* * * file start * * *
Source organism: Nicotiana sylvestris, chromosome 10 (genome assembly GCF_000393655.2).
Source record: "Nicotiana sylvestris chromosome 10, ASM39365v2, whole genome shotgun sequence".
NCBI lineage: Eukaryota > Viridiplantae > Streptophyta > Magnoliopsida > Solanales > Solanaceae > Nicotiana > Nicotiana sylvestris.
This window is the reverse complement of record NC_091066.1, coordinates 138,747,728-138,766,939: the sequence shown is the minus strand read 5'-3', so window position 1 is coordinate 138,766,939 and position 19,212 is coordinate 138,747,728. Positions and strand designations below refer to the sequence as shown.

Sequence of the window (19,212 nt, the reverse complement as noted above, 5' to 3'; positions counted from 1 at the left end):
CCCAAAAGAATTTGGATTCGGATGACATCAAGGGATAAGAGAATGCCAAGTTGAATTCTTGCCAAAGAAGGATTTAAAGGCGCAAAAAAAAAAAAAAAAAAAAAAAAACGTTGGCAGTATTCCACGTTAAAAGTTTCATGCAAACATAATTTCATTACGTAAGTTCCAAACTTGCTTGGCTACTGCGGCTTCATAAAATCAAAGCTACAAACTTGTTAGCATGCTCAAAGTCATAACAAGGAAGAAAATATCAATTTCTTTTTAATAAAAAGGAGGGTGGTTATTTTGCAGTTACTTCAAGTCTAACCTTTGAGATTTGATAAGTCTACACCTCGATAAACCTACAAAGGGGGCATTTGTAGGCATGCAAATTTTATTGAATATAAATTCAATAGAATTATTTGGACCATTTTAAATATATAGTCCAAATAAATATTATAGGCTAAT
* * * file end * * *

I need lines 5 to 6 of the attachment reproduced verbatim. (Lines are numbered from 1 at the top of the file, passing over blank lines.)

Sequence of the window (19,212 nt, the reverse complement as noted above, 5' to 3'; positions counted from 1 at the left end):
CCCAAAAGAATTTGGATTCGGATGACATCAAGGGATAAGAGAATGCCAAGTTGAATTCTTGCCAAAGAAGGATTTAAAGGCGCAAAAAAAAAAAAAAAAAAAAAAAAACGTTGGCAGTATTCCACGTTAAAAGTTTCATGCAAACATAATTTCATTACGTAAGTTCCAAACTTGCTTGGCTACTGCGGCTTCATAAAATCAAAGCTACAAACTTGTTAGCATGCTCAAAGTCATAACAAGGAAGAAAATATCAATTTCTTTTTAATAAAAAGGAGGGTGGTTATTTTGCAGTTACTTCAAGTCTAACCTTTGAGATTTGATAAGTCTACACCTCGATAAACCTACAAAGGGGGCATTTGTAGGCATGCAAATTTTATTGAATATAAATTCAATAGAATTATTTGGACCATTTTAAATATATAGTCCAAATAAATATTATAGGCTAAT